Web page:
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FeNO-guided asthma management not only helps to improve outcomes for patients but is also associated with reduced costs as medication is optimised and unscheduled visits to the doctor or admissions to hospital are reduced or avoided.4,14-16

Factors influencing FeNO

Some factors can influence FeNO levels. Particularly, FeNO testing should always be performed prior to spirometry because of a potential and temporary reduction of FeNO.6 In addition, there are other influencing factors. Although they are not usually clinically significant, it is recommended that patients avoid food, drink, exercise and smoking before testing FeNO.6,7

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1. Busse WW et al. Baseline FeNO as a prognostic biomarker for subsequent severe asthma exacerbations in patients with uncontrolled, moderate-to-severe asthma receiving placebo in the LIBERTY ASTHMA QUEST study: a post-hoc analysis. Lancet Respir Med. 2021;9(10):1165-1173.
2. Global Initiative for Asthma (GINA). Global strategy for asthma management and prevention, 2023. Available at;
3. Menzies-Gow A et al. Clinical utility of fractional exhaled nitric oxide in severe asthma management. Eur Respir J. 2020;55(3):1901633.
4. Hanania NA et al. Measurement of fractional exhaled nitric oxide in real-world clinical practice alters asthma treatment decisions. Ann Allergy Asthma Immunol. 2018;120(4):414-418.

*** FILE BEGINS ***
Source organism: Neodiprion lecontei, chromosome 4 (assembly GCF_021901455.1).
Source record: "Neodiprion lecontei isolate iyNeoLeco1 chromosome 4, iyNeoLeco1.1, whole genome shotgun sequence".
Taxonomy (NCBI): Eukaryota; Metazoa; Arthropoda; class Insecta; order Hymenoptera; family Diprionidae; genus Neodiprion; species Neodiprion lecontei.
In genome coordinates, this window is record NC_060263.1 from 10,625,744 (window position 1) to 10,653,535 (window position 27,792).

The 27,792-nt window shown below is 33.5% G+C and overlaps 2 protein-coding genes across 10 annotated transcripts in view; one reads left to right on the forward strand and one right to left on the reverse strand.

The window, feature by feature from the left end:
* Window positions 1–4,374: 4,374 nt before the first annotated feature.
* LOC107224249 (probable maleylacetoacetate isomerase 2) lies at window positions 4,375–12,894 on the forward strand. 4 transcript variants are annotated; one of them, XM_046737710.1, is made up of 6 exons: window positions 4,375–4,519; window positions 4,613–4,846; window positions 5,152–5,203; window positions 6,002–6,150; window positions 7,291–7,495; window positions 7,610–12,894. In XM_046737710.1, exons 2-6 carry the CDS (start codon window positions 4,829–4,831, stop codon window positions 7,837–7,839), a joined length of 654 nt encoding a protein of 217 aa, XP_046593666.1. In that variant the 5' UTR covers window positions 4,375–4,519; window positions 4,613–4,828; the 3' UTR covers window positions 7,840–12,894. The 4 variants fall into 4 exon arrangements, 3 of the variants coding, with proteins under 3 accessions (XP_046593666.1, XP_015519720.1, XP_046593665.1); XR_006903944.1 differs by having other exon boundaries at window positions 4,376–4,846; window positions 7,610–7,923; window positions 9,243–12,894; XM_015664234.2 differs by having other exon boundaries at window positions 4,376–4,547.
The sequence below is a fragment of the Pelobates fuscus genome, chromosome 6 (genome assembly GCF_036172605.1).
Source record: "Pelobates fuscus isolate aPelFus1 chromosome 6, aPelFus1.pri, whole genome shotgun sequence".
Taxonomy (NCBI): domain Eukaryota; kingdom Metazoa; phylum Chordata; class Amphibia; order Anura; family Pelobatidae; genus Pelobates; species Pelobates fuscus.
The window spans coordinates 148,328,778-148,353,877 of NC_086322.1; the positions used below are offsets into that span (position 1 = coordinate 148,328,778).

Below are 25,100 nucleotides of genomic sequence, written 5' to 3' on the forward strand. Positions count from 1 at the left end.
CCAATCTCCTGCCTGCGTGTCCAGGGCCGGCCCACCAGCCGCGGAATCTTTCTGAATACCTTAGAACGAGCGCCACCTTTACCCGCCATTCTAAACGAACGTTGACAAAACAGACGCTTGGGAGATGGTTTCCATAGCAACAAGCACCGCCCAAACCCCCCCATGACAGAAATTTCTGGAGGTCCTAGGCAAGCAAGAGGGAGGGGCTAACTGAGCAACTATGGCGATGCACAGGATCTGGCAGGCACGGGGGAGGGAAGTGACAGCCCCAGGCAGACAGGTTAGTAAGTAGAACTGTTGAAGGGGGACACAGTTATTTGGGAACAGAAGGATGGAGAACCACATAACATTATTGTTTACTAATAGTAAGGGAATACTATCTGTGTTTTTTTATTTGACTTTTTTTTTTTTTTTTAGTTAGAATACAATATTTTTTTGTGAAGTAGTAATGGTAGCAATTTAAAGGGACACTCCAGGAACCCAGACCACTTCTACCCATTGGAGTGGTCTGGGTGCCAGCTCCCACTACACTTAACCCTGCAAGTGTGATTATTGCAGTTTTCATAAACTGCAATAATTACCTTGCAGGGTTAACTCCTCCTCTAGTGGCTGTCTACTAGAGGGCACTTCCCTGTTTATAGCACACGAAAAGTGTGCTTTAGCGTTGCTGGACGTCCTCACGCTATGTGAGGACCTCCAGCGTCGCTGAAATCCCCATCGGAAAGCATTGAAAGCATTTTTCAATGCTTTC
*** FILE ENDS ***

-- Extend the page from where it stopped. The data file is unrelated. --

5. Alving K et al. Validation of a new portable exhaled nitric oxide analyzer, NIOX VERO®: randomized studies in asthma. Pulm Ther. 2017;3:207-218.
6. American Thoracic Society; European Respiratory Society. ATS/ERS recommendations for standardized procedures for the online and offline measurement of exhaled lower respiratory nitric oxide and nasal nitric oxide, 2005. Am J Respir Crit Care Med. 2005;171(8):912-30.
7. Dweik RA et al. An official ATS clinical practice guideline: interpretation of exhaled nitric oxide levels (FeNO) for clinical applications. Am J Respir Crit Care Med. 2011;184(5):602-15.
8. National Institute for Health and Care Excellence (NICE). NICE guideline. Asthma: diagnosis, monitoring and chronic asthma management. 2021.
9. Wang Z et al. Agency for Healthcare Research and Quality (AHRQ). The clinical utility of fractional exhaled nitric oxide (FeNO) in asthma management. Comparative Effectiveness Reviews, 197. 2017.
10. American College of Allergy, Asthma & Immunology (ACAAI). Asthma Symptoms. Available at; Accessed; November 2023.
11. Porsbjerg C et al. Asthma. The Lancet. 2023.
12. Price DB et al. Fractional exhaled nitric oxide as a predictor of response to inhaled corticosteroids in patients with non-specific respiratory symptoms and insignificant bronchodilator reversibility: a randomised controlled trial. Lancet Respir Med. 2017;6(1):29-39.
13. Petsky HL et al. Tailoring asthma treatment on eosinophilic markers (exhaled nitric oxide or sputum eosinophils): a systematic review and meta-analysis. Thorax. 2018;73(12):1110-9.
14. Barry LE et al. Cost-Effectiveness of Fractional Exhaled Nitric Oxide Suppression Testing as an Adherence Screening Tool Among Patients With Difficult-to-Control Asthma. The Journal of Allergy and Clinical Immunology: In Practice. 2023.
15. Ali H et al. The Potential of Fractional Exhaled Nitric Oxide as a Biomarker in Predicting and Optimizing Use of Treatment in Asthma. South East European Journal of Immunology. 2023;6(1):18-23.
16. Heaney LG et al. Medical Research Council UK Refractory Asthma Stratification Programme (RASP-UK). Remotely monitored therapy and nitric oxide suppression identifies nonadherence in severe asthma. Am J Respir Crit Care Med. 2019;199(4):454-464.